Oregon man among 3 Americans killed in Algeria attack - KPTV - FOX 12

Oregon man among 3 Americans killed in Algeria attack

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An Oregon man is one of three Americans who were killed in last week's hostage standoff at a natural gas complex in Algeria.

Gordon Rowan, from the eastern Oregon town of Sumpter, and fellow gas workers Victor Lovelady and Frederick Buttaccio were all killed at the Ain Amenas gas field in the Sahara.

Seven Americans made it out safely, Obama administration officials said Monday.

Militants who attacked the Ain Amenas gas field had offered to release Lovelady and Rowan in exchange for the freedom of 2 prominent terror suspects jailed in the United States: Omar Abdel Rahman, a blind sheik convicted of plotting to blow up New York City landmarks and considered the spiritual leader of the 1993 World Trade Center bombing, and Aafia Siddiqui, a Pakistani scientist convicted of shooting at two U.S. soldiers in Afghanistan.

The Obama administration rejected the offer outright.

"The blame for this tragedy rests with the terrorists who carried it out, and the United States condemns their actions in the strongest possible terms," department spokeswoman Victoria Nuland said. "We will continue to work closely with the government of Algeria to gain a fuller understanding of the terrorist attack of last week and how we can work together moving forward to combat such threats in the future."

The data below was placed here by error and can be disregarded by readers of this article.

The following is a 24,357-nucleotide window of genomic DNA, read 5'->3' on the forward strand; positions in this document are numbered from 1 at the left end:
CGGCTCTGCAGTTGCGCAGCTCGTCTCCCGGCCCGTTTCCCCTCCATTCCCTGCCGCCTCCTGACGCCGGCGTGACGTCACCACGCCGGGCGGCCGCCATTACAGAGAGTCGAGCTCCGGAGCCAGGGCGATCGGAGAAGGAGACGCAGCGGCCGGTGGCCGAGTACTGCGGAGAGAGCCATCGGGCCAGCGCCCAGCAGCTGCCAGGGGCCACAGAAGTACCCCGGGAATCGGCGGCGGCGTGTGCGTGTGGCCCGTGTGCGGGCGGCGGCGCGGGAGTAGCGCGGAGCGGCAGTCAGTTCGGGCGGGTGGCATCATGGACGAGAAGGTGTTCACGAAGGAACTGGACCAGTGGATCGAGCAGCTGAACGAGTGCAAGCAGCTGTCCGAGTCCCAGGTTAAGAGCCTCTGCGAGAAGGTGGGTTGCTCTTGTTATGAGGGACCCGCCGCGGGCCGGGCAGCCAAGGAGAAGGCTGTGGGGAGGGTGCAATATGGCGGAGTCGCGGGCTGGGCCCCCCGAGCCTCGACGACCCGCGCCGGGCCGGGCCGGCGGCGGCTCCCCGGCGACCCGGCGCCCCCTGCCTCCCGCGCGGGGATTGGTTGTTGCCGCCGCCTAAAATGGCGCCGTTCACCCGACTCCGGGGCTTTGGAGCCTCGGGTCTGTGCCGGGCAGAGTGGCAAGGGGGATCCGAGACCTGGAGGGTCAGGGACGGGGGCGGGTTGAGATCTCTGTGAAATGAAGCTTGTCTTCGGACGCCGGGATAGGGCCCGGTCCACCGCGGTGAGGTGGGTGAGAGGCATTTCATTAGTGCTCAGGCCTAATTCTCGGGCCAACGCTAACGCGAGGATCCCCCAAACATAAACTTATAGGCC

Last week's desert siege began Wednesday when Mali-based, al-Qaida-linked militants attempted to hijack two buses at the plant, were repelled, and then seized the gas refinery. They said the attack was retaliation for France's recent military intervention against Islamist rebels in neighboring Mali, but the captured militants told Algerian officials it took two months to plan.

Five Americans had been taken out of the country before Saturday's final assault by Algerian forces against the militants.

The U.S. official said the remaining two Americans survived the 4-day crisis at an insecure oil rig at the facility. They were flown out to London on Saturday.

Algeria says 38 hostages of all nationalities and 29 militants died in the standoff. Five foreign workers remain unaccounted for.

Oregon congressman Greg Walden said the attack is another reminder of "the threat America faces from radical extremists around the globe."

He said he plans to work with the Administration and the committees in the House to gain a better understanding of what happened in Algeria, "so that we can better protect Americans at home and abroad."

Copyright 2013 KPTV-KPDX Broadcasting Corporation. All rights reserved. The Associated Press contributed to this report.

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